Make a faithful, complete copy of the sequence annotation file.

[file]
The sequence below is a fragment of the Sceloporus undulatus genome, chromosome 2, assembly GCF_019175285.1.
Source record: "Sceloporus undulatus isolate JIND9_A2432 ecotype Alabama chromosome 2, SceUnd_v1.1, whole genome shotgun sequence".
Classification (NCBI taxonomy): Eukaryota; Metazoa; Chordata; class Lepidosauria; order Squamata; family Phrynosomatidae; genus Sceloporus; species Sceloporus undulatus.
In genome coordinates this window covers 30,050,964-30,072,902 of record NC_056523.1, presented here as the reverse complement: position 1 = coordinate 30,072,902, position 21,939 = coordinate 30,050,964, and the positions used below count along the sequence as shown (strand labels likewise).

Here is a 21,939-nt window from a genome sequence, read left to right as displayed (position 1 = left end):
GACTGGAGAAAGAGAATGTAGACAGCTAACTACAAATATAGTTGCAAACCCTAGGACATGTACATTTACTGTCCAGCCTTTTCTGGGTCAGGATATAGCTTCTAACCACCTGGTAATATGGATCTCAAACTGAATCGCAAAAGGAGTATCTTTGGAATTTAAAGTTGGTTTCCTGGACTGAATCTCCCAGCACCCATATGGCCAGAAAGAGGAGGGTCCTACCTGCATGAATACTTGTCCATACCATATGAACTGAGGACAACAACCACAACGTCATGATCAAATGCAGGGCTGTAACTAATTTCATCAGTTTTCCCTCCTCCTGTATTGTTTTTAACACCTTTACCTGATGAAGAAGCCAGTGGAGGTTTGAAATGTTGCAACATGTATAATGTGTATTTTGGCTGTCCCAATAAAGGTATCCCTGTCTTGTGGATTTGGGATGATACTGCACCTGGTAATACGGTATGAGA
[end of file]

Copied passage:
The sequence below is a fragment of the Sceloporus undulatus genome, chromosome 2, assembly GCF_019175285.1.
Source record: "Sceloporus undulatus isolate JIND9_A2432 ecotype Alabama chromosome 2, SceUnd_v1.1, whole genome shotgun sequence".
Classification (NCBI taxonomy): Eukaryota; Metazoa; Chordata; class Lepidosauria; order Squamata; family Phrynosomatidae; genus Sceloporus; species Sceloporus undulatus.
In genome coordinates this window covers 30,050,964-30,072,902 of record NC_056523.1, presented here as the reverse complement: position 1 = coordinate 30,072,902, position 21,939 = coordinate 30,050,964, and the positions used below count along the sequence as shown (strand labels likewise).

Here is a 21,939-nt window from a genome sequence, read left to right as displayed (position 1 = left end):
GACTGGAGAAAGAGAATGTAGACAGCTAACTACAAATATAGTTGCAAACCCTAGGACATGTACATTTACTGTCCAGCCTTTTCTGGGTCAGGATATAGCTTCTAACCACCTGGTAATATGGATCTCAAACTGAATCGCAAAAGGAGTATCTTTGGAATTTAAAGTTGGTTTCCTGGACTGAATCTCCCAGCACCCATATGGCCAGAAAGAGGAGGGTCCTACCTGCATGAATACTTGTCCATACCATATGAACTGAGGACAACAACCACAACGTCATGATCAAATGCAGGGCTGTAACTAATTTCATCAGTTTTCCCTCCTCCTGTATTGTTTTTAACACCTTTACCTGATGAAGAAGCCAGTGGAGGTTTGAAATGTTGCAACATGTATAATGTGTATTTTGGCTGTCCCAATAAAGGTATCCCTGTCTTGTGGATTTGGGATGATACTGCACCTGGTAATACGGTATGAGA